Being a parent means unrelenting barely suppressed panic, a latent cancer ready to metastasize at the least provocation. Because awful things happen, all the time. Most of us, as much as we fear it, will never have our kid snatched. Nope, the prosaic is the real danger.
There’s a reason why the most common phrase you hear in an emergency room is, “I was only gone for a second…!” During my time there Monday afternoon, only one person failed to treat me with compassion, a pregnant administrator-type who was taking my insurance information. She was cold and perfunctory, dripping with judgment. I wasn’t offended, but I did want to ask her if that’s her first child in her belly. Because, simply, accidents happen. You only have two arms and two legs, and children are wily little creatures with no sense at all of their own vulnerability.
Vincent fell out of a window in our new second floor apartment. I had taken four steps out of the room to throw away a dead fly he’d found on the window sill, and, from what he told me later, in that time he saw another fly, on the window screen, and he went after it. The screen popped out and he fell.
Four steps out of the room I heard his cry, ran back to ask him what was wrong, and he was gone.
You could say there’s a simple solution to these types of prosaic dangers, window guards in this case. Well, yes, of course. We had every intention of getting them as soon as we could, and they’re certainly installed now. But we’ve only been in this apartment a week, and most of that time has been spent caring for fluey Vincent.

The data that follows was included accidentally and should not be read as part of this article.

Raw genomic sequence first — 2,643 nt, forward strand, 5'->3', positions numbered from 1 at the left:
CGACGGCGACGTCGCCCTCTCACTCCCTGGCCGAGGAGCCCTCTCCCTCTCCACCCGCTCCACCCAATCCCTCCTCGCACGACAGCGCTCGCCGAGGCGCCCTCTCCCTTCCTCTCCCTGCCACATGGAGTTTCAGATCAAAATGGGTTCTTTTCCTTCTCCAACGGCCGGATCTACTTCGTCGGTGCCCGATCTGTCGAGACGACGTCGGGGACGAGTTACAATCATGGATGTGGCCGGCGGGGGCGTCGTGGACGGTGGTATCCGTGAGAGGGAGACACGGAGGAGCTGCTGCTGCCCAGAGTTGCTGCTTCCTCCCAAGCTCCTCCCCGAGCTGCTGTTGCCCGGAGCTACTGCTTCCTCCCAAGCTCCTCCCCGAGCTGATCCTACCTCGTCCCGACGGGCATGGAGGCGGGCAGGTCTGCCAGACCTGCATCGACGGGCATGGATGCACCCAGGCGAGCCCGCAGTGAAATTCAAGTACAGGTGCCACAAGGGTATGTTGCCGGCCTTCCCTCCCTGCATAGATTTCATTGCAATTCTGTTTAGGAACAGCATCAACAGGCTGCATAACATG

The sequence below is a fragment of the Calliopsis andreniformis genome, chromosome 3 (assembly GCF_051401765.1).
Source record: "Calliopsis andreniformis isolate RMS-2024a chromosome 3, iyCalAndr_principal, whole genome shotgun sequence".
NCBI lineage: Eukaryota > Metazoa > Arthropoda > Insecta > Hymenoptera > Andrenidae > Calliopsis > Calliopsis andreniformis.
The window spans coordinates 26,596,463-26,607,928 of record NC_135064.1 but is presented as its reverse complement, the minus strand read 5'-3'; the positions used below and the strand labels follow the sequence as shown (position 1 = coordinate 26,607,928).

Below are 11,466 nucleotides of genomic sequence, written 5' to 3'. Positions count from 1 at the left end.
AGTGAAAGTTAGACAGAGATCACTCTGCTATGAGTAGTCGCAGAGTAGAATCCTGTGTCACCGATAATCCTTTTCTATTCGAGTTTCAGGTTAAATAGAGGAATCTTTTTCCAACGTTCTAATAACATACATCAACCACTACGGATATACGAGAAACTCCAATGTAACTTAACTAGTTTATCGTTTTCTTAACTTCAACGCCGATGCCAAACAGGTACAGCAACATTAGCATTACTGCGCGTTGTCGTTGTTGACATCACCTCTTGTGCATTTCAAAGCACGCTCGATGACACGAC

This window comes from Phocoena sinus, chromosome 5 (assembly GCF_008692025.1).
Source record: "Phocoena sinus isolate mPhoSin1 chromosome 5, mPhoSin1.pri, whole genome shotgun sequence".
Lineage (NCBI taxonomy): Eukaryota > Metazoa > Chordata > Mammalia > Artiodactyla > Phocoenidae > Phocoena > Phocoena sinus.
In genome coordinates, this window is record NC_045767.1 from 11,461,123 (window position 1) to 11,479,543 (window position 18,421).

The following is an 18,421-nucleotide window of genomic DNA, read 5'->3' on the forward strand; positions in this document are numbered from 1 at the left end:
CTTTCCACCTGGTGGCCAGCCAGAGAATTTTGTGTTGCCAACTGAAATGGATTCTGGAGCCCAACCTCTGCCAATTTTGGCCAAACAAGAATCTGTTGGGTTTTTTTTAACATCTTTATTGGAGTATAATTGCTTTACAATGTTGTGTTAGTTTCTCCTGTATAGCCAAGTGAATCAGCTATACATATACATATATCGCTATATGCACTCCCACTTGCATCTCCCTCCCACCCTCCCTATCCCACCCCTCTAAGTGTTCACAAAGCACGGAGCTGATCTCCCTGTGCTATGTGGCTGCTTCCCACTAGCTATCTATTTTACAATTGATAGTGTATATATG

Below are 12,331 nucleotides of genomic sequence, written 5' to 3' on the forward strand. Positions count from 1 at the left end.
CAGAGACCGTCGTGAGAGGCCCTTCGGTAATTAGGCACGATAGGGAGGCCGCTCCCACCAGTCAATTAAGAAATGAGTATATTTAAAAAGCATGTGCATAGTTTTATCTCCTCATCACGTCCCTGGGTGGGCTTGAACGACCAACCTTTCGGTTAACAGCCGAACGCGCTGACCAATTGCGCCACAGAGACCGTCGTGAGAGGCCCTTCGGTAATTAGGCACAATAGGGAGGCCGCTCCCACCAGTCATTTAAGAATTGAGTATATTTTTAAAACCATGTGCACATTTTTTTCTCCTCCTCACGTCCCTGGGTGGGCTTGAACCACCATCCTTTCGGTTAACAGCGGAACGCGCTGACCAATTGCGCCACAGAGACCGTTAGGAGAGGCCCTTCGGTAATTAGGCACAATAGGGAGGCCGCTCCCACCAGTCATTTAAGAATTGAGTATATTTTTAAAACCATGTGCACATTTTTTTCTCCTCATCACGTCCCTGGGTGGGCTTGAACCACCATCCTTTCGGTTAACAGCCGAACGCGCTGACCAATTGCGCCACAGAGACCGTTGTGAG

I guess what I’m saying is that as a parent you have a thousand fears for your child, and at some point, something horrible will happen — and I hope when it does, you’re as lucky as we were on Monday. Because I’ve never been more terrified than those seconds I looked out the window to see my sweet boy on the ground below.
Vincent fell from a second floor window (of an apartment building that has high ceilings, which makes it equivalent to the third floor of a house), landed on grass, with the window screen partially cushioning his fall as well, and suffered only a couple cuts and bruises.
Not only did he not die, he didn’t break a single bone. I wouldn’t know that until we’d gotten to the other side of the 911 ambulance ride emergency room hours, but we were so so lucky, and part of me still can’t believe it.
My friend, Laura, has a theory that, because Vincent had never experienced such a thing before, he didn’t know to be scared when he fell, so he didn’t tense up, and in that way was able to absorb the impact without great bodily trauma, aided by the grassy area and window screen.
I can’t say. But that night our boy slept close between us, while we touched him ever so often, just to check he was still there, and breathing, just as we did when he was new.
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